Follow-up: Puberty gonadotropins increase, and this increase is attributed to increase in amplitude. Mirrored preceding Gnrh secretion also? 2 days later
Thank you Dr XXXXXXX for great answer.

Just one final question if i may.

I understand that from mid-childhood to onset of puberty, pulse frequency of gonadotrophins doubles and amplitude also increases.

So if androgens doesnt help to develop this, what does?....Is it something exclusively neuronal and brain driven?

Wishing you all the best

Regards
 
 
Answered by Dr. Preeti Parakh 2 hours later
Brief Answer:
Yes, you are right.

Detailed Answer:
Hi Rony,

Thanks for writing back!

Yes, you are right. Some changes take place in the brain at puberty which increase the activity of the GnRH pulse generator. While the exact mechanism is not yet known, the following have been implicated.

1)Kisspeptins

In just the past few years, kisspeptins have emerged as a critical component of the system that controls the level of GnRH neuronal activity between infancy and puberty. Kisspeptins are neuropeptides and hypothalamic kisspeptin secretion is distinctly pulsatile and highly correlated with that of GnRH.

2) Leptin

Leptin is produced by adipocyte and has been implicated as one way in which metabolic signals might be communicated to the higher centers controlling the activity of the hypothalamic pulse generator at the onset of puberty. Leptin-deficient mice and rats fail to enter puberty, and treatment with leptin induces the onset of puberty. Similarly, children with malnutrition have delayed puberty probably because of this.

3) Glutamate

Glutamate is an excitatory neurotransmitter in the hypothalamus and has been shown to stimulate GnRH release in experiments.

4) Gamma-aminobutyric acid (GABA)

Gamma-aminobutyric acid (GABA) is an inhibitory neurotransmitter produced by specialized neurons in the hypothalamus and has an important role in regulating the activity of the GnRH pulse generator. It acts as a "neurobiologic brake" to restrict GnRH secretion till puberty occurs.

5) Neuropeptide Y (NPY)

Neuropeptide Y is a hypothalamic peptide involved in the control of food intake behavior and reproductive function in adults. It has been suggested that NPY, like GABA, is an important component of the “neurobiologic brake” that restrains the GnRH pulse generator in prepubertal age.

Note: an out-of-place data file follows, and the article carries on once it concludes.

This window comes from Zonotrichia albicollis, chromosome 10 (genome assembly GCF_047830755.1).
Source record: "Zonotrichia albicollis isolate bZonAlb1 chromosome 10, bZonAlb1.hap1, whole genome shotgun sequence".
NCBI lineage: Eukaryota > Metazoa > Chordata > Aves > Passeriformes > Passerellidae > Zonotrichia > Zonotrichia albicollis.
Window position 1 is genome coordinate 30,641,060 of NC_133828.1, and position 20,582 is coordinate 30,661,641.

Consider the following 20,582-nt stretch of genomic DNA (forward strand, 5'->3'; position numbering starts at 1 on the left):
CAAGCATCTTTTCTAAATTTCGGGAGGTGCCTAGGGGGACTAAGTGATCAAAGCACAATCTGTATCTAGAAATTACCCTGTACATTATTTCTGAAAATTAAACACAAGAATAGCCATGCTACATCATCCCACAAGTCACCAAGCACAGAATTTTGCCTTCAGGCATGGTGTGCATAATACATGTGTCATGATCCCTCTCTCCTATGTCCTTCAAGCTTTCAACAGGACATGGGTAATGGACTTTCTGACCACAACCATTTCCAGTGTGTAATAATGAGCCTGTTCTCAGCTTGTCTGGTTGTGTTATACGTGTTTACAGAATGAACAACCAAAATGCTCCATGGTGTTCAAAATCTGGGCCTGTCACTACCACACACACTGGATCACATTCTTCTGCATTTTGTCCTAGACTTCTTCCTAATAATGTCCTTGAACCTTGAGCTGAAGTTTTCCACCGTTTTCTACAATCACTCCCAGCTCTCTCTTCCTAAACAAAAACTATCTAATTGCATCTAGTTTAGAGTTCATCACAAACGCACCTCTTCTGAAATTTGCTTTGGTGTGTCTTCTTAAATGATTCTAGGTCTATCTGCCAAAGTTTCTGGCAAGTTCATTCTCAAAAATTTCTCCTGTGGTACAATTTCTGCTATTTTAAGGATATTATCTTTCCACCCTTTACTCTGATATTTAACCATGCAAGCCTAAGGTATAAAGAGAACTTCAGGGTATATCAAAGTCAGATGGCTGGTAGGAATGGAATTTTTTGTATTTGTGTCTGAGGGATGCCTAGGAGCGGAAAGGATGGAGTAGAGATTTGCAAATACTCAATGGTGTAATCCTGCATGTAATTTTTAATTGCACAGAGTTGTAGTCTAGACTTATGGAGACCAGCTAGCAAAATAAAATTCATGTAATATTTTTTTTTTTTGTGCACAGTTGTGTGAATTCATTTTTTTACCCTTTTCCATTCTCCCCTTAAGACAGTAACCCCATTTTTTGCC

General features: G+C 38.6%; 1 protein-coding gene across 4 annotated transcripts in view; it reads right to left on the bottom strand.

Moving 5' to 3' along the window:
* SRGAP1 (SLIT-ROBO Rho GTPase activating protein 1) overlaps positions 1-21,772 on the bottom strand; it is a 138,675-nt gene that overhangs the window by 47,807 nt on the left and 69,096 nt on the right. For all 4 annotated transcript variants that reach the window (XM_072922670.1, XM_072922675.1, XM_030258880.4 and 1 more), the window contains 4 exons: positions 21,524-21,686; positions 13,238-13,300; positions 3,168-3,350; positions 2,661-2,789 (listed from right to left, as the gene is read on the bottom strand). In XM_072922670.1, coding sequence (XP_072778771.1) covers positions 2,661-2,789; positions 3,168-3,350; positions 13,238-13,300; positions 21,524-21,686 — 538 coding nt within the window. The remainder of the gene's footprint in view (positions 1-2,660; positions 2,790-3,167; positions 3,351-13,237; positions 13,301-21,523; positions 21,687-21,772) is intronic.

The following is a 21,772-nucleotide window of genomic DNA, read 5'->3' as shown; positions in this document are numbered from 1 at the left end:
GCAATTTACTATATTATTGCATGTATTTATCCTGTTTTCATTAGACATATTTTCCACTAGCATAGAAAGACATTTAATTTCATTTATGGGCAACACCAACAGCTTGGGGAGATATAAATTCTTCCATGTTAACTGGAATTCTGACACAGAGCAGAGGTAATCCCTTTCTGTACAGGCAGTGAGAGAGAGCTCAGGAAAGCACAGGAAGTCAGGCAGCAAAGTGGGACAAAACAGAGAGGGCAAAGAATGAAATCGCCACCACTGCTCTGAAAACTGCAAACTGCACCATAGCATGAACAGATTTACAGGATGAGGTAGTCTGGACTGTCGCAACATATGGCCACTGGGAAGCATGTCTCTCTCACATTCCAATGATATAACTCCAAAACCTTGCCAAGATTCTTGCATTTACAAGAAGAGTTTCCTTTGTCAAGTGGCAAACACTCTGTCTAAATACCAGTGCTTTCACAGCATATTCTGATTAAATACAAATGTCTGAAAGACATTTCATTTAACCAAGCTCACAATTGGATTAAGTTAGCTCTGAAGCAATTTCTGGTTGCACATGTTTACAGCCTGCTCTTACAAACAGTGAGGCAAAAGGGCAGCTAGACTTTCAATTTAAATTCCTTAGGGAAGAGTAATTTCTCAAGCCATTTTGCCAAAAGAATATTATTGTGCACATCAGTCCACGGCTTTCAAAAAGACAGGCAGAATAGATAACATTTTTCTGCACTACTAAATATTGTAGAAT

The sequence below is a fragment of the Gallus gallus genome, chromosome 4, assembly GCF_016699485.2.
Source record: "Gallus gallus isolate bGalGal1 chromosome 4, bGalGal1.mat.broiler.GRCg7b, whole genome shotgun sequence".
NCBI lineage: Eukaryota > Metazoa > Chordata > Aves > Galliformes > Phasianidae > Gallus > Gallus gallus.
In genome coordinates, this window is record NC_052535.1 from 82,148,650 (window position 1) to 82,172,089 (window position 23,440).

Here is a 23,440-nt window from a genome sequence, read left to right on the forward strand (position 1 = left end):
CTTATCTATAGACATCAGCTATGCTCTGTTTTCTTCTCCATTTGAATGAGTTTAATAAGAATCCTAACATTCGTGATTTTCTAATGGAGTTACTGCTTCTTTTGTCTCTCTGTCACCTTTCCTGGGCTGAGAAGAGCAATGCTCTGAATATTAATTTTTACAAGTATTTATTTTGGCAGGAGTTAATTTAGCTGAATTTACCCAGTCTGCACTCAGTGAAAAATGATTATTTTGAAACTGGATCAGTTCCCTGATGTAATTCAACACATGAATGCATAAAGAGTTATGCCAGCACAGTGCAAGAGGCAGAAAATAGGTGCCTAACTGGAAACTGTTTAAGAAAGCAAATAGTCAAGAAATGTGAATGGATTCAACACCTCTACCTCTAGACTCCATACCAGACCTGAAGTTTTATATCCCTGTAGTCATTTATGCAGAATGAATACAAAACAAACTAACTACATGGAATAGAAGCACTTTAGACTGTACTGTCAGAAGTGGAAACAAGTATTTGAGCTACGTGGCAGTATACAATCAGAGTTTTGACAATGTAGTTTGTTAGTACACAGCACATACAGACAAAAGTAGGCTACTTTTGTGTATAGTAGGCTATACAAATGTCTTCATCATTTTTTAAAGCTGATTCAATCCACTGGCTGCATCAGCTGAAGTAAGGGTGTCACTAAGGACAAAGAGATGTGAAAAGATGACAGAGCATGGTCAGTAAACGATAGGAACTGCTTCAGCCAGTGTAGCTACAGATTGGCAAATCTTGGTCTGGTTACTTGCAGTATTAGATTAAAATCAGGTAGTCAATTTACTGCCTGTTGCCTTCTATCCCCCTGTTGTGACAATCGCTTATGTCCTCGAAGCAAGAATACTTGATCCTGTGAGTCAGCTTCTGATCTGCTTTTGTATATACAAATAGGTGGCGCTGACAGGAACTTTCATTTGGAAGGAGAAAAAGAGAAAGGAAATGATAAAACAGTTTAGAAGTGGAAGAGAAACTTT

It is believed that these chemicals interact with each other and together are responsible for the increase of pulsatile GnRH secretion at the onset of puberty.

Hope this answers your query. Please feel free to ask if you need any other clarifications. I shall try to answer to the best of my capability. But if there are no more queries, then please close the discussion and rate it.

Best wishes.

Dr Preeti Parakh
MD Psychiatry
Above answer was peer-reviewed by
 
Share on Facebook
Share on Twitter
Share on Google+
Question is related to
Diseases and Conditions
Drug/Medication

The user accepted the expert's answer

Ask an Endocrinologist

© Ebix, Inc. All Rights Reserved.
All the information, content and live chat provided on the site is intended to be for informational purposes only, and not a substitute for professional or medical advice. You should always speak with your doctor before you follow anything that you read on this website. Any health question asked on this site will be visible to the people who browse this site. Hence, the user assumes the responsibility not to divulge any personally identifiable information in the question. Use of this site is subject to our Terms & Conditions
Already Rated.
Your rating:

Ask a Doctor